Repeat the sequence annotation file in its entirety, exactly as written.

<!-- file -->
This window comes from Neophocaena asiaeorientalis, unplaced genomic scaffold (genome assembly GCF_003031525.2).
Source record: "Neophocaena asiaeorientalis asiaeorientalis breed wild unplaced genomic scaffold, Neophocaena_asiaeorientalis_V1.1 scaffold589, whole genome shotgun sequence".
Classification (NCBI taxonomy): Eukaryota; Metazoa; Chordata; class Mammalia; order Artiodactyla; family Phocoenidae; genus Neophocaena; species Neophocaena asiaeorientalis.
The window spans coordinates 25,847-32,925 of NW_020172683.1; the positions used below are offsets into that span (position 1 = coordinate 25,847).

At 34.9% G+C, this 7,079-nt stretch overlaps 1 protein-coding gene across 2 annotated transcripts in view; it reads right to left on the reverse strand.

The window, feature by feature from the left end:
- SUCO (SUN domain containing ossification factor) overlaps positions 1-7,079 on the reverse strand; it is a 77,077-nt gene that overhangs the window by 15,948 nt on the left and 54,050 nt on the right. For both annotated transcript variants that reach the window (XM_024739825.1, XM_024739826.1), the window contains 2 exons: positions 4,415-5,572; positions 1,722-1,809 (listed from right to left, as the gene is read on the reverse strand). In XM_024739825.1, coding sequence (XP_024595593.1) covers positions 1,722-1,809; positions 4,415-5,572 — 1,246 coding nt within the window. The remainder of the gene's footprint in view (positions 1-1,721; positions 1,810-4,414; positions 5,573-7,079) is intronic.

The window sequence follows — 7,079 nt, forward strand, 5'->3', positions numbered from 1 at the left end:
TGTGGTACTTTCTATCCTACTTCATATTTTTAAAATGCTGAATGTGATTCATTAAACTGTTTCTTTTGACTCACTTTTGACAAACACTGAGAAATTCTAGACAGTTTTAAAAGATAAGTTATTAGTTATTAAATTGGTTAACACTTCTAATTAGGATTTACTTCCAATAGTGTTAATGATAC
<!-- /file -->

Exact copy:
This window comes from Neophocaena asiaeorientalis, unplaced genomic scaffold (genome assembly GCF_003031525.2).
Source record: "Neophocaena asiaeorientalis asiaeorientalis breed wild unplaced genomic scaffold, Neophocaena_asiaeorientalis_V1.1 scaffold589, whole genome shotgun sequence".
Classification (NCBI taxonomy): Eukaryota; Metazoa; Chordata; class Mammalia; order Artiodactyla; family Phocoenidae; genus Neophocaena; species Neophocaena asiaeorientalis.
The window spans coordinates 25,847-32,925 of NW_020172683.1; the positions used below are offsets into that span (position 1 = coordinate 25,847).

At 34.9% G+C, this 7,079-nt stretch overlaps 1 protein-coding gene across 2 annotated transcripts in view; it reads right to left on the reverse strand.

The window, feature by feature from the left end:
- SUCO (SUN domain containing ossification factor) overlaps positions 1-7,079 on the reverse strand; it is a 77,077-nt gene that overhangs the window by 15,948 nt on the left and 54,050 nt on the right. For both annotated transcript variants that reach the window (XM_024739825.1, XM_024739826.1), the window contains 2 exons: positions 4,415-5,572; positions 1,722-1,809 (listed from right to left, as the gene is read on the reverse strand). In XM_024739825.1, coding sequence (XP_024595593.1) covers positions 1,722-1,809; positions 4,415-5,572 — 1,246 coding nt within the window. The remainder of the gene's footprint in view (positions 1-1,721; positions 1,810-4,414; positions 5,573-7,079) is intronic.

The window sequence follows — 7,079 nt, forward strand, 5'->3', positions numbered from 1 at the left end:
TGTGGTACTTTCTATCCTACTTCATATTTTTAAAATGCTGAATGTGATTCATTAAACTGTTTCTTTTGACTCACTTTTGACAAACACTGAGAAATTCTAGACAGTTTTAAAAGATAAGTTATTAGTTATTAAATTGGTTAACACTTCTAATTAGGATTTACTTCCAATAGTGTTAATGATAC